Super/Sub-script formatting

Hi, I was wondering if there was a way to automatically set up the super/sub-script functions to reduce the font when the function is activated. Typically this would reduce the font size by 2 or 3 points, i.e. a 12 point base font would reduce to a 10 or 8 point font in the different baselines. I see that I can do this manually, but would love to set this up to be automatic.


The best solution I can see is to create a ruler style which has a smaller font and super/subscript applied to it. While not automatic in the sense you are looking for, I think, it is only one step and in my opinion a bit easier than the sub-sub-menu item it takes to get to baseline adjustments.

As a complete noob, could you walk me through how to do that?

Sure, no problem. The way ruler styles work is they take a current setting and make it available for future use. This is not like word processor styles where you create something called “Chapter” and then everything tagged with Chapter takes its format from it. It is more like a format paintbrush, but that is fine for what we want.

  1. The first step is to get things looking the way you want. Create some sample text and then select just the text that has had its font size decreased and baseline set the way you like.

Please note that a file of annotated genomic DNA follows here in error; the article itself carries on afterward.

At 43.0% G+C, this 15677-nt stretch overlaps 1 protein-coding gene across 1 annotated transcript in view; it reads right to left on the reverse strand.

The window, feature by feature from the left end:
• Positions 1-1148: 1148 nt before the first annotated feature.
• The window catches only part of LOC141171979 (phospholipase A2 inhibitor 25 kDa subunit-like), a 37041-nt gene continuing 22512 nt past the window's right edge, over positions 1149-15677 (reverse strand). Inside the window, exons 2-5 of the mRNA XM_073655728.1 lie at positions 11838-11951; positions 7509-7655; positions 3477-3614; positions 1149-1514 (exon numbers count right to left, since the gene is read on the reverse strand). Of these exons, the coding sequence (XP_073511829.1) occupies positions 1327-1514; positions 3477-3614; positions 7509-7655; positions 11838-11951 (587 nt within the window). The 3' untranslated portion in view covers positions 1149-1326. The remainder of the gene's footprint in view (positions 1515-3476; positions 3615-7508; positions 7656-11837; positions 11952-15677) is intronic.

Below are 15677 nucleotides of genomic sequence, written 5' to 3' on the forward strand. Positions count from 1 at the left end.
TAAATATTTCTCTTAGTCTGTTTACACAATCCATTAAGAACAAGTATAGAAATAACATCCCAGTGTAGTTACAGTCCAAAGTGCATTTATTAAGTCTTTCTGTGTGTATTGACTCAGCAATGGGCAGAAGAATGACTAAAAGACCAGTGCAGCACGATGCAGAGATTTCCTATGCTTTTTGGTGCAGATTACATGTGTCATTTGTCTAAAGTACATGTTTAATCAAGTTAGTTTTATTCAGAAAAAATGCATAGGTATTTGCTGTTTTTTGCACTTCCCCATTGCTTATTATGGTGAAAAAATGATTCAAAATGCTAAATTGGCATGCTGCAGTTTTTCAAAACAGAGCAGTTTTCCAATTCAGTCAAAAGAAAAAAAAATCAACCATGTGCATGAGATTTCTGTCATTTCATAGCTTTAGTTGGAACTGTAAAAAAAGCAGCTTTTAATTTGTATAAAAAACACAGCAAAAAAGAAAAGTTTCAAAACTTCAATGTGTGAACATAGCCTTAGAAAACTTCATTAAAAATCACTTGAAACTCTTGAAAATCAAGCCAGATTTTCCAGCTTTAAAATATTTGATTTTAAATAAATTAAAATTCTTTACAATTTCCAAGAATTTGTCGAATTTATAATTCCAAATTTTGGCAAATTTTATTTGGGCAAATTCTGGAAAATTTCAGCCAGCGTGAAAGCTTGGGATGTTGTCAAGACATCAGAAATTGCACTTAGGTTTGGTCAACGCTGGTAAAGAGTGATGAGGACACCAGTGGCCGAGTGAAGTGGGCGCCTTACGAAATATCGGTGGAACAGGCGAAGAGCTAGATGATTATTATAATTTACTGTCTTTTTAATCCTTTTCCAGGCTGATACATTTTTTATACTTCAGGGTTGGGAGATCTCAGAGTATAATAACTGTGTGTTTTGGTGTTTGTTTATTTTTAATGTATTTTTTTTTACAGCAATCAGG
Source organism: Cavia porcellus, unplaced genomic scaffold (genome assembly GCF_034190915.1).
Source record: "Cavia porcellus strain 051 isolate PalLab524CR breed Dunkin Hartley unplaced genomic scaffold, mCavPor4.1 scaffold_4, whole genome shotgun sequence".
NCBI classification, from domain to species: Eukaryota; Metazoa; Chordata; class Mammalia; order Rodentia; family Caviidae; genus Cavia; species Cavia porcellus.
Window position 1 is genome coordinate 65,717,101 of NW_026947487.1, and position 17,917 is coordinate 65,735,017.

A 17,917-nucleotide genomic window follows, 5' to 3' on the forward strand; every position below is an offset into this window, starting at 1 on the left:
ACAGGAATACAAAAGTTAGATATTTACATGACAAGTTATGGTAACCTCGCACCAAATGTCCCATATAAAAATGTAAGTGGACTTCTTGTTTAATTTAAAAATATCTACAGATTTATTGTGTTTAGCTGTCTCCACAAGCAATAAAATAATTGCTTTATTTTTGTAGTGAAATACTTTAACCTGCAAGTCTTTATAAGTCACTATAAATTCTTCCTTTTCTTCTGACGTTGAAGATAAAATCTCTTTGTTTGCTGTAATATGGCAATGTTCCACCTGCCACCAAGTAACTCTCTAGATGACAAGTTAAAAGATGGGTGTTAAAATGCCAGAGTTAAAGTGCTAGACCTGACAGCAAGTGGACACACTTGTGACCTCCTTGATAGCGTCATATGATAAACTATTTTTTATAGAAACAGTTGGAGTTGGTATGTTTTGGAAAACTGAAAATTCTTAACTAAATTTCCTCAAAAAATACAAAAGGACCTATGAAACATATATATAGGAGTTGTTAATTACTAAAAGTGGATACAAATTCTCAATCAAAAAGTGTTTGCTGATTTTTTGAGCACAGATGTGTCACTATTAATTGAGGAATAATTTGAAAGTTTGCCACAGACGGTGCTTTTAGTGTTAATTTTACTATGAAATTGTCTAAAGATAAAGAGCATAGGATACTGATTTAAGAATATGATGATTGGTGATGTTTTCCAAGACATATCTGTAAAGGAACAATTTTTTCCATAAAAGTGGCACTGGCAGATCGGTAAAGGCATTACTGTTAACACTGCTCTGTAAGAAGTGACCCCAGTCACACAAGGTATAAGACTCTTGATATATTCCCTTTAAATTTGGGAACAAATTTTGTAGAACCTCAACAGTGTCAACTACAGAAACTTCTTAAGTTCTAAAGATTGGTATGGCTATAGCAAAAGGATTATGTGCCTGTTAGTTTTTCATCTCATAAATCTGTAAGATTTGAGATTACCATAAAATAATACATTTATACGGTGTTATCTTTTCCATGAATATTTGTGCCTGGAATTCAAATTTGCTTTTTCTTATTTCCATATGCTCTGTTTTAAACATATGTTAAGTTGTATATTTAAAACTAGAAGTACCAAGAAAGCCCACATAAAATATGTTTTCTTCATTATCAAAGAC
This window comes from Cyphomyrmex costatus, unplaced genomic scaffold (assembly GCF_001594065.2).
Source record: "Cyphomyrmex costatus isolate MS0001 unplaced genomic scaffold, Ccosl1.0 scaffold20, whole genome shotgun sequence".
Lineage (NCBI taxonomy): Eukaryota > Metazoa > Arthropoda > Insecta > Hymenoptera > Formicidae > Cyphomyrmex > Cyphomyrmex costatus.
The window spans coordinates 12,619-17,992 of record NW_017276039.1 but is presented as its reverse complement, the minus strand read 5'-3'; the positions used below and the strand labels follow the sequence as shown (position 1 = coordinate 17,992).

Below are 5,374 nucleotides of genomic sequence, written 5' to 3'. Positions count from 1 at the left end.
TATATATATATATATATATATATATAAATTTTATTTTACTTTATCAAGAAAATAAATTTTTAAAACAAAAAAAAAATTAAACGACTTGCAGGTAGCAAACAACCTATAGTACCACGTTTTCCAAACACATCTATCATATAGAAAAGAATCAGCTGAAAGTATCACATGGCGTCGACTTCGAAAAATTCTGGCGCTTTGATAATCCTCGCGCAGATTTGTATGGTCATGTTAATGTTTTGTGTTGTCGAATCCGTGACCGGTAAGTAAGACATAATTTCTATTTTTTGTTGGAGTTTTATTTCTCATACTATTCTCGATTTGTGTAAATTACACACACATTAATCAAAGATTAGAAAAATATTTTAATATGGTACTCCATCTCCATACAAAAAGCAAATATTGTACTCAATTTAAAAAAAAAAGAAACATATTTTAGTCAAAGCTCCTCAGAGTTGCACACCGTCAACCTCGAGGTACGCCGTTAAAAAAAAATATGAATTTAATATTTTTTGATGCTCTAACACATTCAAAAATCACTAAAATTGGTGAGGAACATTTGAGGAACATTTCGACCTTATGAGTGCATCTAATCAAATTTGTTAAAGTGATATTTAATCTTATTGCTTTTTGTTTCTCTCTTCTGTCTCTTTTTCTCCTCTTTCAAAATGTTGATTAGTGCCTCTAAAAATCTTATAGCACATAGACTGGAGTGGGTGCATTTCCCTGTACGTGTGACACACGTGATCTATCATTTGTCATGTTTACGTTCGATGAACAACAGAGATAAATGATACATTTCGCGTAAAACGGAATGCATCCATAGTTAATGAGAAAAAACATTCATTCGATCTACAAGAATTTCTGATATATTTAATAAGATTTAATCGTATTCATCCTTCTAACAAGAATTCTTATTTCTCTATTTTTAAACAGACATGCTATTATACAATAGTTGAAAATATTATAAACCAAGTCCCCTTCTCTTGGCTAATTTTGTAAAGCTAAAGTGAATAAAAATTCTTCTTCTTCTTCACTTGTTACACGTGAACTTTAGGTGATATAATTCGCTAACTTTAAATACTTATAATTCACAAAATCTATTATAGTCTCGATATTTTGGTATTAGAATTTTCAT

2. Now show the ruler if it isn’t already available. Press Cmd-R to toggle its visibility.
  3. In the top-left corner, you’ll see a drop-down menu called “Styles”. Click on that once, and at the very bottom choose “Other…”. You should see the text you selected in the preview, along with some font information in grey below it.
  4. Click the “Add to Favorites” button.
  5. Give it a name, like “Superscript”, and leave both checkboxes disabled; then click Add.

You could repeat this process for a subscript if you need. Now try it by selecting some other text in the document, clicking on the Styles menu in the Ruler, and choosing “Superscript”. All of your format options should be applied.

The first checkbox stores the font name in the favourite as well. In this case you don’t want that because this allows you to apply the font attributes (baseline and size) to any selected font. Saving ruler settings would also save things like line-spacing, tab stops, indents and so on. So while none of those would be useful for this favourite, they will certainly come in handy for other types of styles (like blockquotes).